When we celebrate Fourth of July tomorrow, what Americans are really celebrating—well, besides parades, barbecues and fireworks—is the holiday we also call Independence Day. Pinpointing the whole of the independence saga on one day, though, boggles my mind. I've had some thoughts on that, lately. And yes, even this will have something to do with genealogy.
July 4, 1776, bears the brunt of the entire unit of history Americans celebrate as the fulcrum of our independence, but the story unwinds much slower than one discreet twenty-four-hour episode. As my pastor shared in his sermon on Sunday, our founding fathers didn't simply wake up one morning and decide it was a good idea to revolt against one of the world's superpowers. This was the culmination of a multi-year process filled with letter-writing, petitions, negotiations and appeals—all to little avail.
Even pinpointing the date—July 4—as a representation of this culmination of diplomatic efforts is not entirely accurate. Though the founding document representing that declaration of independence was adopted on July 4, the motion to take that stand of independence was taken to a vote two days earlier with the Lee Resolution. And the calligrapher's handwritten copy of the document, drawn up after Congress ordered it done on July 19, was not officially signed until August 2. Even a declaration can be a matter of process, and processes take time.
Perhaps, for those of us who study the immigration of our colonial ancestors in the 1600s and 1700s, we have adopted the mental image that trans-Atlantic travel was so primitive and hazardous as to seal our ancestors' fate to never return to their homeland again. That, as I discovered a few months ago while working on my mother-in-law's colonial Maryland Howard family, was not actually the case. If business needs arose which required travel to, say, courts in London, return trips eastward were taken just the same as the previous voyages westward to the colonies. Likewise, those tasked with the necessities of dealing with political difficulties in the colonies also found themselves traveling across the ocean in both directions, such as Benjamin Franklin and his missions in London on behalf of the colonies.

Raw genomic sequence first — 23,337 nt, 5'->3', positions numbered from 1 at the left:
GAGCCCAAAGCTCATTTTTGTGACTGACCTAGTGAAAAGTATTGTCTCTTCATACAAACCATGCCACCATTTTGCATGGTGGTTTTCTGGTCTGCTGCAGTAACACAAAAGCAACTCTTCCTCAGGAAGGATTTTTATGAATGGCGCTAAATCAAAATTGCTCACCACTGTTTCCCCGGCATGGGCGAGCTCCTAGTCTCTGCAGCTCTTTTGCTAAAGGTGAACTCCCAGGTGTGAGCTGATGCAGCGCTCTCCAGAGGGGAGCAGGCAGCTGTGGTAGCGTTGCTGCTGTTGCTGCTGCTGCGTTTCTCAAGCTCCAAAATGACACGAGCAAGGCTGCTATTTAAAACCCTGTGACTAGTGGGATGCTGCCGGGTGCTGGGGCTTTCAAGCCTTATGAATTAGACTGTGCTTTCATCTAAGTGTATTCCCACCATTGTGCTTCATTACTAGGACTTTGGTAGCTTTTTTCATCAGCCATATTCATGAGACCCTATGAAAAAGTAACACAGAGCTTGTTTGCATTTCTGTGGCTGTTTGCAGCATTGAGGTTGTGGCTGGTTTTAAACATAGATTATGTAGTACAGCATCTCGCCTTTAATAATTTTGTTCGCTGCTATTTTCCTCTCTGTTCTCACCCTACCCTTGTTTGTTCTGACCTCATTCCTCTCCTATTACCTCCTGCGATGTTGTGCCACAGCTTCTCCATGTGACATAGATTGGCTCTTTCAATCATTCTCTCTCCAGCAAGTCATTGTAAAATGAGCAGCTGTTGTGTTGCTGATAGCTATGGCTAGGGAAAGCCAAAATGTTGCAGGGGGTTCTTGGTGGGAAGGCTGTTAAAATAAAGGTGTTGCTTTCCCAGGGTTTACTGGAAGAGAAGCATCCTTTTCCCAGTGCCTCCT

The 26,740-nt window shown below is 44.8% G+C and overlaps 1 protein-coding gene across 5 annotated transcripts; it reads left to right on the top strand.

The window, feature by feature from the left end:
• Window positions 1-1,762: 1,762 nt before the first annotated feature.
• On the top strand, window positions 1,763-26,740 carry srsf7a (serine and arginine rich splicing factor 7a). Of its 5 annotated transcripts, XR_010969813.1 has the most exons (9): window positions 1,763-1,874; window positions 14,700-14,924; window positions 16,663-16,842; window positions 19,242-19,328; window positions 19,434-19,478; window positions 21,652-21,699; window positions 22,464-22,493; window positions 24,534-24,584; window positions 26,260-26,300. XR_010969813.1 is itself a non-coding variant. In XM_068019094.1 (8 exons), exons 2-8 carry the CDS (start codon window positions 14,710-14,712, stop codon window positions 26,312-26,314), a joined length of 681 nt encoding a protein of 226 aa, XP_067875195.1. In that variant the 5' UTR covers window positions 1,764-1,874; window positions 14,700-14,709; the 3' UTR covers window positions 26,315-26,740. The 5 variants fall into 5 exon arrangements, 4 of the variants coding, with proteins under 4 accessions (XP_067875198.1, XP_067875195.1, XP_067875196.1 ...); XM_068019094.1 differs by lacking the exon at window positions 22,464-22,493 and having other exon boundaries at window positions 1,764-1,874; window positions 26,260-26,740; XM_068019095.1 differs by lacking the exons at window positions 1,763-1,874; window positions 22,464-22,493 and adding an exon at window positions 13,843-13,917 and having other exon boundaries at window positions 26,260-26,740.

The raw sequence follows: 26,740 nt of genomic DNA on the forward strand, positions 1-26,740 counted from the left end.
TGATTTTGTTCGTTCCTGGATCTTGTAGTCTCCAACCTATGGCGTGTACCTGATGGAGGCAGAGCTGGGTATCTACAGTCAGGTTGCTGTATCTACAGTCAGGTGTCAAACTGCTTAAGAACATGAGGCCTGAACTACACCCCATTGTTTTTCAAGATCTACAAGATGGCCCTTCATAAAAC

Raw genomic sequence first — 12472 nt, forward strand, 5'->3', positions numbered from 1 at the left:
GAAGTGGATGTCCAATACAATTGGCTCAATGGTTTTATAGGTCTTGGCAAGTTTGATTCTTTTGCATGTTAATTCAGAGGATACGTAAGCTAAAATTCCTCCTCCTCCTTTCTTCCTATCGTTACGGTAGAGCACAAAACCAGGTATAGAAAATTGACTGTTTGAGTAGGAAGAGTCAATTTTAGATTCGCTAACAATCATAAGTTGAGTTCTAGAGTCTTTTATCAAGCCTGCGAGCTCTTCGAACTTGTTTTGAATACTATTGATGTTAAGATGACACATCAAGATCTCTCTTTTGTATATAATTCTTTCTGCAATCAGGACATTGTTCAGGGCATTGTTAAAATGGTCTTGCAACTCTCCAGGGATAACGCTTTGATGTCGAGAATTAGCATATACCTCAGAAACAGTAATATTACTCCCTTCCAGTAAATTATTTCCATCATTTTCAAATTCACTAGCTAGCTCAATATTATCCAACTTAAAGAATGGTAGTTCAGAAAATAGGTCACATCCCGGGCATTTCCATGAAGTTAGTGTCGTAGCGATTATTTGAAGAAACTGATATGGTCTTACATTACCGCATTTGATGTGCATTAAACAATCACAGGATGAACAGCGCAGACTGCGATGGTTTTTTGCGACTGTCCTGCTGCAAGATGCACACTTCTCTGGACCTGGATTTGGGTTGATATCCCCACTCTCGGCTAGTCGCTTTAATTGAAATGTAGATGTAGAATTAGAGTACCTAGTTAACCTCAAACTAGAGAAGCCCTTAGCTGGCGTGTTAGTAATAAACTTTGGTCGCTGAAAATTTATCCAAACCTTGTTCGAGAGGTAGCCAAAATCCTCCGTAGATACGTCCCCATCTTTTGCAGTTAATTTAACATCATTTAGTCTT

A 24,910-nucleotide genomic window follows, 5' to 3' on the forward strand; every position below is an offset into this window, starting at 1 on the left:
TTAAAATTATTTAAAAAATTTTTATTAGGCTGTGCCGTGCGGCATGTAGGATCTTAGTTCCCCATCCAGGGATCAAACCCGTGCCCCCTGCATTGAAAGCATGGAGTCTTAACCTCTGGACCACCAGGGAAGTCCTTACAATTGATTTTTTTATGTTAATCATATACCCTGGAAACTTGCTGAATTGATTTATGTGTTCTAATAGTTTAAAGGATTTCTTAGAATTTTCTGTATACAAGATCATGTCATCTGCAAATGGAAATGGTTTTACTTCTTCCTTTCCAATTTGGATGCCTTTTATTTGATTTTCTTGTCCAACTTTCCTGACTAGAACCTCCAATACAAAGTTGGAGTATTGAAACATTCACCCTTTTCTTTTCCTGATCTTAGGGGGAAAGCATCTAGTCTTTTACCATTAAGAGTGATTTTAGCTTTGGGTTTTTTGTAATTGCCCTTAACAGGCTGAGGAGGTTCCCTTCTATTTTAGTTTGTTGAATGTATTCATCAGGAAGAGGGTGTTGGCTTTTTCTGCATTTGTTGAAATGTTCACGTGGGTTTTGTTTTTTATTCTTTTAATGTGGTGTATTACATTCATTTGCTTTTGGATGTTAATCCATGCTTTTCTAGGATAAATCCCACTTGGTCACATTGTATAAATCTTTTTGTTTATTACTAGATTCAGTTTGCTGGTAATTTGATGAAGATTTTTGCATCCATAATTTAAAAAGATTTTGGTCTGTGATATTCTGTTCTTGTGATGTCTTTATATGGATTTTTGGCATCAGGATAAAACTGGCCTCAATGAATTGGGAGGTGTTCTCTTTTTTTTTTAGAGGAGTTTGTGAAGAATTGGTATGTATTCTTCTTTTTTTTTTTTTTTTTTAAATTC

Thus, perhaps family history researchers burdened with our modern outlook concerning the hazards of colonial travel need to free ourselves of that mental image of the tearful departure of immigrants never to be seen by their loved ones again. That may have been the story of my father-in-law's ancestors from Ireland, perhaps fitting that image shared in the 1868 book, Illustrated History of Ireland, but it is not the sole story of all immigrants to America.
Thoughts like these awaken in my mind the possibility that, if such were true for those key individuals during the many years that went into the founding of the United States of America, perhaps we can take such details as cues to rework our mental image of our own ancestors' travel stories.
Trans-Atlantic sailing trips, which might seem perilous to our modern fail-safe mindset, might not have represented the final goodbye for our ancestors. Adding to that thought the safety of travel in groups—recall the researcher's moniker, the FAN Club—we may be able to discover more about our ancestors when we realize that many traveled with their friends and family members, not to mention their close associates and neighbors from back in their homeland village.
But the main lesson to me, as I ponder the elongated time line of just how long a sequence of events combined to bring us Independence Day on the Fourth of July, is that events take time to formulate and put into practice. It may seem romantic and oh-so-twenty-first-century to up and travel halfway around the world at the spur of the moment now, but it took time and much consideration before our eighteenth century ancestors actually made the move to the New World. Likely, for each step of their journey, they left a paper trail of hints for us to follow. To find those hints, though, we need to re-think all the steps that might have gone into that process of saying goodbye. It never took only one short day.
Image above, depicting the tearful departure of emigrants from Ireland, from an engraving by Henry Doyle for the preface of the first edition of Mary Frances Cusack's 1868 book, An Illustrated History of Ireland from AD 400 to 1800; courtesy of Wikipedia; in the public domain.